Representations of reproductive health : a study about a Mayan community in the western highlands of Guatemala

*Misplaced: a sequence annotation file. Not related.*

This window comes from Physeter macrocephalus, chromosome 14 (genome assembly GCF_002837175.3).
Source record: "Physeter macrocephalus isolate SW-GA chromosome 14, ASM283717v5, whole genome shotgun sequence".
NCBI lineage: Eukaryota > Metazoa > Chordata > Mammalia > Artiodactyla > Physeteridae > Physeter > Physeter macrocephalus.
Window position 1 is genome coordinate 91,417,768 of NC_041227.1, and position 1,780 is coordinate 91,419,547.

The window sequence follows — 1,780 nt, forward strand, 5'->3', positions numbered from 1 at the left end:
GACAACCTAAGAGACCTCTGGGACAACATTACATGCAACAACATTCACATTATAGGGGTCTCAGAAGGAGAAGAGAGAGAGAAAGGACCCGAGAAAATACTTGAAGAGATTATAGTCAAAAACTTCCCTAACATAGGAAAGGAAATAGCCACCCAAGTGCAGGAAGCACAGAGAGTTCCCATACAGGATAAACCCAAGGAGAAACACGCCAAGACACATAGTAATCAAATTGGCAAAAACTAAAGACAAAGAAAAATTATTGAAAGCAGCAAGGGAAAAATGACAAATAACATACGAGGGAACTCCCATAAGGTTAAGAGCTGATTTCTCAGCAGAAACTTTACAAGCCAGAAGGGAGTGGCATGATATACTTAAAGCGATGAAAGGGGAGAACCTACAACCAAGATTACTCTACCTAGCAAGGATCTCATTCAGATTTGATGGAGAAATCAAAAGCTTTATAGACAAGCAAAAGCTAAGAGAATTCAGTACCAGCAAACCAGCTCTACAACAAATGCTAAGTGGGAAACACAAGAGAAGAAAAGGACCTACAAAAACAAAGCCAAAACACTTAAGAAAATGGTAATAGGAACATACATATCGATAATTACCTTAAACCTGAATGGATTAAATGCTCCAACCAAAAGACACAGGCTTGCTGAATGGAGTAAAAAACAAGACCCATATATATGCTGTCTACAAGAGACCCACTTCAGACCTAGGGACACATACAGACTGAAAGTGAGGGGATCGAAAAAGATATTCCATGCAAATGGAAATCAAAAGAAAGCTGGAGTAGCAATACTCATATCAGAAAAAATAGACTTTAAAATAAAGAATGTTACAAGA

This thesis investigates representations of reproductive health amongst the Mayan communities in the Western highlands of Guatemala. Representations are explored as local systems of knowledge, viewed as expressive of the community's lay knowledge, identity and cultural practices. By looking at the conditions of production and transmission of Mayan's representations and their expression in daily practices, two aspects of local knowledge are explored. First, the relevance of local knowledge in shaping practices towards reproductive health and official reproductive health programmes, and second, how local knowledge relates to other systems of knowledge coming from health institutions, the State and the Church. The theoretical framework that I have developed through this research is grounded in the theory of social representations (Moscovici, 1984), and draws on the ideas of liberation psychology (Martin-Baro, 1996), education for critical consciousness (Freire, 1972), and the analysis of positioning and identities (Hall, 1990; Moore, 1994). This conceptual framework guided the empirical component of the study, which was qualitative in nature and combined ongoing participant observation, 15 open-ended interviews with lay people and health experts, and 6 focus groups with 36 men and women in different reproductive ages. The analysis of textual data was supported by ATLAS. ti. Diverse source of data are woven together to explore how local knowledge and cultural practices mediate in the participation of the community in reproductive health services. The study shows that Mayan's representations of reproductive health are grounded on their productive activities and is shaped by their concrete conditions of living. This social knowledge is objectified through key symbolic practices, which are the expression of their cultural identity and of the Mayan cosmology. Mayan's representations of reproductive health are deeply related to the survival of the community as an ethnic group and express the crucial link between representations and identity. The data illustrate the different ways in which Mayan people construct their conceptions of femininity and virility through the value of motherhood and responsible fatherhood. I examine how these representations undermine or empower community's participation in health interventions by exploring the link between participation and resistance. The study suggests the implications of these findings for the construction of locally sensitive health programmes.